Germany

In a January ruling marking a turning point in German transport policy, an administrative court in Wiesbaden ordered the regional government of Hesse to clean up diesel exhaust fumes by September or face a fine. Following the deepening VW diesel emissions testing scandal, the ruling puts pressure on the entire German vehicle industry production of diesel cars — which has been central to their business model.
“Against sexism, against racism” Cologne, January 5. Photo: Jungewelt.de. Dozens of women were sexually harassed on New Year's Eve in Germany, but rather than connecting the events to a system that perpetuates sexist violence, the political and media establishments have focused on the nationalities of the alleged perpetrators. German leftists are challenging this twisted interpretation, demonstrating against both sexism and racism in Cologne on January 5.
We have all heard the story of when, during a visit to the United States, a journalist asked Mahatma Gandhi what he thought of Western civilisation, and Gandhi is said to have replied that he thought it “would be a very good idea.” Former Greek finance minister and outspoken opponent of the savage austerity programs forced on Greece, Yanis Varoufakis recalled Gandhi’s words in the talk he gave at the University of Sydney on November 26. Varoufakis’ message was clear: Like Western civilisation, European democracy would indeed be a very good idea.
With refugees at the centre of debate after the terror attacks in Paris, the plight of European Jews fleeing Nazi Germany during the 1930s and '40s springs to mind as a parallel to the current crisis. It has come to light in recent times that the family of Anne Frank — the Jewish teenager whose famous diary details her and her family's failed attempts to hide from the Nazis in Amsterdam — was among those denied the necessary papers that would have allowed them access to the United States.
As the initial horror and outrage of the attacks in Paris on November 13 subside, the impacts they are already having on French and European society are becoming clearer. A state of emergency has been declared by the French government and will persist for up to three months. French officials announced on November 17 that France would see an extra 115,000 police officers, gendarmes and soldiers deployed across the country. In this context, rational debate is being restricted and progressive movements are on the defensive. Refugees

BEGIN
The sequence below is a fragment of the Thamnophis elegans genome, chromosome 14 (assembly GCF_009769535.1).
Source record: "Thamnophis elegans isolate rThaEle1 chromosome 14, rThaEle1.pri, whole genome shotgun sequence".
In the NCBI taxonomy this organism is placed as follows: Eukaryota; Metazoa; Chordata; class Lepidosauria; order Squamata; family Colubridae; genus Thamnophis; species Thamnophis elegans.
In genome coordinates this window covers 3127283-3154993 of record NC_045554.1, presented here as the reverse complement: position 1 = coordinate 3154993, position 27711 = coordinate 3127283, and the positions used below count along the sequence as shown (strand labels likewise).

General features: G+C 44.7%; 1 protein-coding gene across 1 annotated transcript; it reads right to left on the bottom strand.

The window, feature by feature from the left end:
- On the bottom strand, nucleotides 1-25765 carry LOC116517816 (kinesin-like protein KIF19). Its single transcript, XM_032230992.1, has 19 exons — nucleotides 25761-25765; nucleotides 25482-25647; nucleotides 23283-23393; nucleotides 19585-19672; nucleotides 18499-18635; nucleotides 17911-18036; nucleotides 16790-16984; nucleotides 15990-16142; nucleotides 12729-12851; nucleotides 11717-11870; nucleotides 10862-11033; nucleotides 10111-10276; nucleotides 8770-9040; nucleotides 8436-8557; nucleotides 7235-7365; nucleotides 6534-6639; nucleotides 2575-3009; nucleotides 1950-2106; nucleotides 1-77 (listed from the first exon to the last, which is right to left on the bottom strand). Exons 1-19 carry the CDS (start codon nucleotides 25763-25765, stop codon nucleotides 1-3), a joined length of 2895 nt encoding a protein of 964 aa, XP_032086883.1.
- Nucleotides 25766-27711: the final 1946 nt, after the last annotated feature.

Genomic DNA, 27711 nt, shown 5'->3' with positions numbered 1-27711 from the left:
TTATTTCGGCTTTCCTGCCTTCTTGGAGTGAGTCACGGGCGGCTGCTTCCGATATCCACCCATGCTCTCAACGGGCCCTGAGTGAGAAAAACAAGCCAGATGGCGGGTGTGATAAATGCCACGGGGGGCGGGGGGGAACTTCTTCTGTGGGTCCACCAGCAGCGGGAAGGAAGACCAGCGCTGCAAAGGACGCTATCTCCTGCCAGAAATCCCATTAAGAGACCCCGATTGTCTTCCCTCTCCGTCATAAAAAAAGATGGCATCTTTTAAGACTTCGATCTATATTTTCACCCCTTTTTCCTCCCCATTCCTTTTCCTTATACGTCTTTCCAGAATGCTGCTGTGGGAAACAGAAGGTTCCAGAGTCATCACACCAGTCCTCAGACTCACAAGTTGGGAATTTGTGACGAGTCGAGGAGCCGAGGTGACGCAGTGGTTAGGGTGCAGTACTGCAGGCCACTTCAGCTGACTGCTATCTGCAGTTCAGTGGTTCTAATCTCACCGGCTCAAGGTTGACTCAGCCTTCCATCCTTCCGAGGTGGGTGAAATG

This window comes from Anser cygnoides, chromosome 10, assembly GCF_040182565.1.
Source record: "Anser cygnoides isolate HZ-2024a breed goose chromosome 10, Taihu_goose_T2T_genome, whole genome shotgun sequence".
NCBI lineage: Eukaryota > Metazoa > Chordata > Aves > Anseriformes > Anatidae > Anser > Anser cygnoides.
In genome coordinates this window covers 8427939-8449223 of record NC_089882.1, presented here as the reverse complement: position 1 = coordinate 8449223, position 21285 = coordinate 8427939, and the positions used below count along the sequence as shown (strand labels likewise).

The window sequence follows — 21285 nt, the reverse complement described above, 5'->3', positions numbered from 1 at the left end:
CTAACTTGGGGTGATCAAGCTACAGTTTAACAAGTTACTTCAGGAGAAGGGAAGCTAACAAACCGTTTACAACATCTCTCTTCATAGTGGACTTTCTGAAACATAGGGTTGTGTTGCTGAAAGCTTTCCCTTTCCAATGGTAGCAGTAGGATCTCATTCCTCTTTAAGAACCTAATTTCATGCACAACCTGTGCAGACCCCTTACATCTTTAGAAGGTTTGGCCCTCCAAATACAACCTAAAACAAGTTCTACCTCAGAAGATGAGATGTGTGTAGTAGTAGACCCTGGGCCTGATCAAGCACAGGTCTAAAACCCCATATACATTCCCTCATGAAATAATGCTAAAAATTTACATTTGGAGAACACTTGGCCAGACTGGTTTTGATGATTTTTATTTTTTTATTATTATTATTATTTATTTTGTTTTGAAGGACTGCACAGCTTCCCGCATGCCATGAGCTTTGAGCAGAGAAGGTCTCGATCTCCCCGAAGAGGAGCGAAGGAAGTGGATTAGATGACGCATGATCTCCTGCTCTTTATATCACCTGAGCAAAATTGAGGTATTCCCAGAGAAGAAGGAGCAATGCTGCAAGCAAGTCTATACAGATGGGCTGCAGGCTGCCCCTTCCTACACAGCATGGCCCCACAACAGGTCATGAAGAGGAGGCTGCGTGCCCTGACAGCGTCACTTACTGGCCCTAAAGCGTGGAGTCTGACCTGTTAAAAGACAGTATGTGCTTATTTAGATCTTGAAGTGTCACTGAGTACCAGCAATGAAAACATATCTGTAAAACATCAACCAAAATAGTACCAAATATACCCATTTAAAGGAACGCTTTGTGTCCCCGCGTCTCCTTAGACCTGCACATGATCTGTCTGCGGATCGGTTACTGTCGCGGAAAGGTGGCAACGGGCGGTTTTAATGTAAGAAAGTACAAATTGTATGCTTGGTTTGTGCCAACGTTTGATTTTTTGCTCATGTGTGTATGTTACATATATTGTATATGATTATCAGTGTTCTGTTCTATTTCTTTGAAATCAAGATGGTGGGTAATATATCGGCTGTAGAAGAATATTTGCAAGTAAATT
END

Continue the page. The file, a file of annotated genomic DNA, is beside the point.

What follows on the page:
Benjamin Netanyahu has publicly asserted that Adolf Hitler had no intention of exterminating Europe's Jews until a Palestinian persuaded him to do it. The Israeli prime minister's attempt to whitewash Hitler and lay the blame for the Holocaust at the door of Palestinians signals a major escalation of his incitement against and demonisation of the people living under his country's military and settler-colonial rule. It also involves a good deal of Holocaust denial.
Austria, as well as Serbia and Croatia, have joined other European countries in temporarily closing their borders. On September 21, Croatia closed its last checkpoint for trucks on the Serbian border where thousands of refugees are waiting to cross in the hope of a better life.
It is the single image that has crystallised the horror of the refugee crisis in Europe: On September 2, a photographer took a picture of the lifeless body of 3-year-old Aylan Kurdi, a Kurdish refugee from Syria, lying face-down on a Turkish beach. The toddler was one of at least 12 refugees — including his five-year-old brother Galip, and their mother Rihan — who drowned during a desperate bid to reach the Greek island of Kos, joining more than 2500 refugees who have perished in the Mediterranean this year.
Australian Prime Minister Tony Abbott announced on September 9 a novel approach to stemming the flow of refugees from Syria: bombing the country. He also announced plans to accept a further 12,000 Syrian refugees on top of his government's miserly quota, but was quick to dispel any hopes that Australia might be abandoning its status as the Western world's leading abuser of refugees. Abbott told ABC Radio National on September 10 that Syrian refugees being held in the Australian-run concentration camps in Nauru and Manus Island would not be released.
30,000 people marched in Vienna on August 31 to demonstrate against inhumane treatment of refugees. In less than a fortnight a series of tragedies took place on the borders of Europe, spurring a continent-wide debate over refugee policy. On August 26, about 200 refugees perished at sea as their ship capsized off the coast of Libya on its way to Italy.

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